uu.seUppsala University Publications
Change search
ReferencesLink to record
Permanent link

Direct link
The role of microbes in decay and preservation: a Cambrian Explosion of animals and Lagerstätten.
Uppsala University, Disciplinary Domain of Science and Technology, Earth Sciences, Department of Earth Sciences, Palaeobiology. (Palaeobiology)
University of Bristol. (Earth Sciences, Palaeobiology)
University of Bristol. (Earth Sciences, Palaeobiology)
(English)Manuscript (preprint) (Other academic)
Abstract [en]

The abrupt appearance of animals in the early Cambrian has been interpreted either as an explosive biological diversification or, alternatively, as an artefact resulting from a sudden increase in the probability of animal remains becoming fossilised. We attempt to reconcile these competing interpretations in exceptionally-preserved biota, which provide a vital part of our knowledge of the disparity and diversity of the Cambrian fauna. We assess the factors influencing the potential for exceptional fossil preservation using the brine shrimp Artemia salina as our experimental model. Following gut wall rupture, but prior to cuticle failure, internal, gut-derived microbes spread into the body cavity and formed pseudomorphs of tissues. Gut-derived microbes were shown to be the main factor mediating both decay and biofilm replacement and tissue stabilisation. This pattern of preservation is consistent with results from other experimental studies and with the nature of Burgess Shale type fossil remains. Thus, the evolution of a through-gut may have not only underpinned the ecological revolution that bilaterian diversification represents, but also catalysed the exceptional preservation of early bilaterian fossils.

Keyword [en]
Cambrian Explosion, palaeobiology, taphonomy, bilateria, metazoa
National Category
Other Earth and Related Environmental Sciences Evolutionary Biology Geology
Research subject
Earth Science with specialization in Historical Geology and Palaeontology
URN: urn:nbn:se:uu:diva-216151OAI: oai:DiVA.org:uu-216151DiVA: diva2:689563
Available from: 2014-01-21 Created: 2014-01-19 Last updated: 2014-02-06
In thesis
1. Exceptionally Preserved Cambrian Lophotrochozoa: Taxonomy, Systematics and Taphonomy of Chengjiang and Indian Springs Lophophorates
Open this publication in new window or tab >>Exceptionally Preserved Cambrian Lophotrochozoa: Taxonomy, Systematics and Taphonomy of Chengjiang and Indian Springs Lophophorates
2014 (English)Licentiate thesis, comprehensive summary (Other academic)
Abstract [en]

The origin and evolution of Lophotrochozoa can be traced to the plethora of lower Cambrian scleritome taxa.  We aim to determine the character suites linking these stem-Lophotrochozoa to their extant crown relatives, in particular the small shelly tommotiids and the stem-group brachiopods. Tracing the origin of morphological characters from these fossils informs the evolution and construction of lophotrochozoan body plans associated with the Cambrian Explosion. This is achieved by comparing records of exceptional preservation, most conspicuously Burgess Shale type Lagerstätten with more widespread Cambrian stem-brachiopods and small shelly fossils with their purported extant relatives, for example. Determining morphological character homologies is crucial to reconstructing the brachiopod stem-group and in polarising character changes associated with the putative transition from scleritome organisms to crown-group brachiopods. In this thesis arguments for a common origin of specific shell structures and exceptionally preserved soft-tissues are investigated. New records of enigmatic stem-group lophotrochozoans are described from two localities, the Indian Springs and Chengjiang Lagerstätte. Comprising the stem-brachiopod Mickwitzia cf. occidens, a putative stem-group entoproct Cotyledion tylodes and an enigmatic agglutinated tubular lophophorate possessing an unusual combination of phoronid, brachiopod and tommotiid characters, Yuganotheca elegans gen. et sp. nov. The interplay of bauplan, microbial activity and environmental factors resulting in such incidences of exceptional soft tissue preservation is also examined critically. Consequently, the evolution of through-gut bearing bilaterians is suggested as the reason for why the Cambrian hosts such a plethora of Lagerstätten. The closure of this taphonomic window is then associated with increased bioturbation following the Cambrian substrate revolution.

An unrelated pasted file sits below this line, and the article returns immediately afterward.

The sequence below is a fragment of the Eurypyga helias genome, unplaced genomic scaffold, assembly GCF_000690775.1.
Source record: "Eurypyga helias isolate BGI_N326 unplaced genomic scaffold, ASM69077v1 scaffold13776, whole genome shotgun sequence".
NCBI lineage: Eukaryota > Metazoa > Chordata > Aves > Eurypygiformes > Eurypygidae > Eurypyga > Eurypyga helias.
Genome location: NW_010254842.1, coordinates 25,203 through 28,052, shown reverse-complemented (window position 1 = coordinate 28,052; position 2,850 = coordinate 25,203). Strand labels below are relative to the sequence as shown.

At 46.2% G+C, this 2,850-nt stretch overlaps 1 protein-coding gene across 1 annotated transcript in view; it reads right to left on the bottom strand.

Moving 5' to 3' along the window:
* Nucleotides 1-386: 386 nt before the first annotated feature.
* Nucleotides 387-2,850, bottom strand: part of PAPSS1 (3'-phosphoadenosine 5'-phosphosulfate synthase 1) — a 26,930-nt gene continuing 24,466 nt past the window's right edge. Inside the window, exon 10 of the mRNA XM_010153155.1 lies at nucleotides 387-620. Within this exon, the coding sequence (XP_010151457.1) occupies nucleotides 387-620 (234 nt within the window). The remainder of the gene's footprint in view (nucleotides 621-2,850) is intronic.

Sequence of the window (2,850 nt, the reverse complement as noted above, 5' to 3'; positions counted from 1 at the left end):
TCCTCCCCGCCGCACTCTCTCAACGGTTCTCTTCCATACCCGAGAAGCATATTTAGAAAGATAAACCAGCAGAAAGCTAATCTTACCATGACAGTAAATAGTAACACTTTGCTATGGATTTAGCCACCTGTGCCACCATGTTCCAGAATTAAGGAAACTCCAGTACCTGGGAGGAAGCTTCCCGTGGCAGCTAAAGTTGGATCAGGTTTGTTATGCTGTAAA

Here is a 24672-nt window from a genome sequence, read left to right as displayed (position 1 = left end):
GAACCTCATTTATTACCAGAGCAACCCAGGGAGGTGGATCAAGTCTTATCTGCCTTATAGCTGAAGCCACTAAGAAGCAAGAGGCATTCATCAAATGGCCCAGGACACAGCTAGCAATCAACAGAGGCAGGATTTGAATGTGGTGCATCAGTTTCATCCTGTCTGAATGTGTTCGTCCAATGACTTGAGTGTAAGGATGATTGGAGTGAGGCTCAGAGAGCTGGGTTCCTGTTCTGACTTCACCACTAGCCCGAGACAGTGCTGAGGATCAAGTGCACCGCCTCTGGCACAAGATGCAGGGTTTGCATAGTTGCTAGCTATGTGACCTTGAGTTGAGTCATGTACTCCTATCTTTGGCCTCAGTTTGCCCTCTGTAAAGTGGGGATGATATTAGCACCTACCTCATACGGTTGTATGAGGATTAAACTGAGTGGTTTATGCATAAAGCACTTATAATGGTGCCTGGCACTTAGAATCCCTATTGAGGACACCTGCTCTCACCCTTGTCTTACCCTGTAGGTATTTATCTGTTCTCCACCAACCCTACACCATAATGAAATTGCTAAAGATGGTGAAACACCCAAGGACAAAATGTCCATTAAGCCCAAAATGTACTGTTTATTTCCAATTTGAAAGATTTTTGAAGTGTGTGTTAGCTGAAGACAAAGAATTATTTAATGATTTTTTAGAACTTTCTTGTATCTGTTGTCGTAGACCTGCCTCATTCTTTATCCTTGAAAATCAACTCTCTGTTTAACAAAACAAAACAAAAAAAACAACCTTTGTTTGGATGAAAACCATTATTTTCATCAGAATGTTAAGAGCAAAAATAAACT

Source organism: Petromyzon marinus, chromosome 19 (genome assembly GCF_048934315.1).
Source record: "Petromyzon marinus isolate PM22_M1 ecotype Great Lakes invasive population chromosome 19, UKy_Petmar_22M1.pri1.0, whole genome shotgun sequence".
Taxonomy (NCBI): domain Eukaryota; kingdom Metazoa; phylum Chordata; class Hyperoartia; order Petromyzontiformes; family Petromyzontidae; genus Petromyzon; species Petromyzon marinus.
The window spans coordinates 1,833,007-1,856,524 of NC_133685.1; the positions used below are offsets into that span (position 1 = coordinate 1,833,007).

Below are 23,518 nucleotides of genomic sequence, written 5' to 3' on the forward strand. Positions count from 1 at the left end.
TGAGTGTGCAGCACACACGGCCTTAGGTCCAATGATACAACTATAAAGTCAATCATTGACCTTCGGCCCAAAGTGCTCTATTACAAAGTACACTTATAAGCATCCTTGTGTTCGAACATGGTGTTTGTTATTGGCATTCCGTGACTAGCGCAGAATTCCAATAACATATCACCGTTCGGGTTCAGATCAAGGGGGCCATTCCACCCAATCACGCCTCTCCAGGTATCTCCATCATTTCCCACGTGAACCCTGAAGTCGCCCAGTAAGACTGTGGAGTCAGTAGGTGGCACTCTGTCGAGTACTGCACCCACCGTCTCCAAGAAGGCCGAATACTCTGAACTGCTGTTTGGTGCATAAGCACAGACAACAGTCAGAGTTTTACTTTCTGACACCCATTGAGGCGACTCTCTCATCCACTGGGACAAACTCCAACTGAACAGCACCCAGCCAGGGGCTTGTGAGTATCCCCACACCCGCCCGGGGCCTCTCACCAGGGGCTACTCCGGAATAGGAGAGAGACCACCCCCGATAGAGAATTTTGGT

Place, publisher, year, edition, pages
Uppsala: Acta Universitatis Upsaliensis, 2014
Digital Comprehensive Summaries of Uppsala Dissertations from the Faculty of Science and Technology, ISSN 1651-6214
Brachiopoda, Chengjiang, Lagerstätte, Cambrian Explosion, palaeobiology, stem-group, entoproct, phoronid, tommotiid, exceptional preservation.
National Category
Evolutionary Biology Geology Other Earth and Related Environmental Sciences
Research subject
Earth Science with specialization in Historical Geology and Palaeontology
urn:nbn:se:uu:diva-216363 (URN)
2014-02-19, Geo/Gm116 Norrland II, Geocentrum, Villavägen 16B, Uppsala, 13:15 (English)
Swedish Research Council
Available from: 2014-02-06 Created: 2014-01-21 Last updated: 2014-02-06Bibliographically approved

Open Access in DiVA

No full text

Search in DiVA

By author/editor
Butler, Aodhán D.
By organisation
Other Earth and Related Environmental SciencesEvolutionary BiologyGeology

Search outside of DiVA

GoogleGoogle Scholar
The number of downloads is the sum of all downloads of full texts. It may include eg previous versions that are now no longer available

Total: 321 hits
ReferencesLink to record
Permanent link

Direct link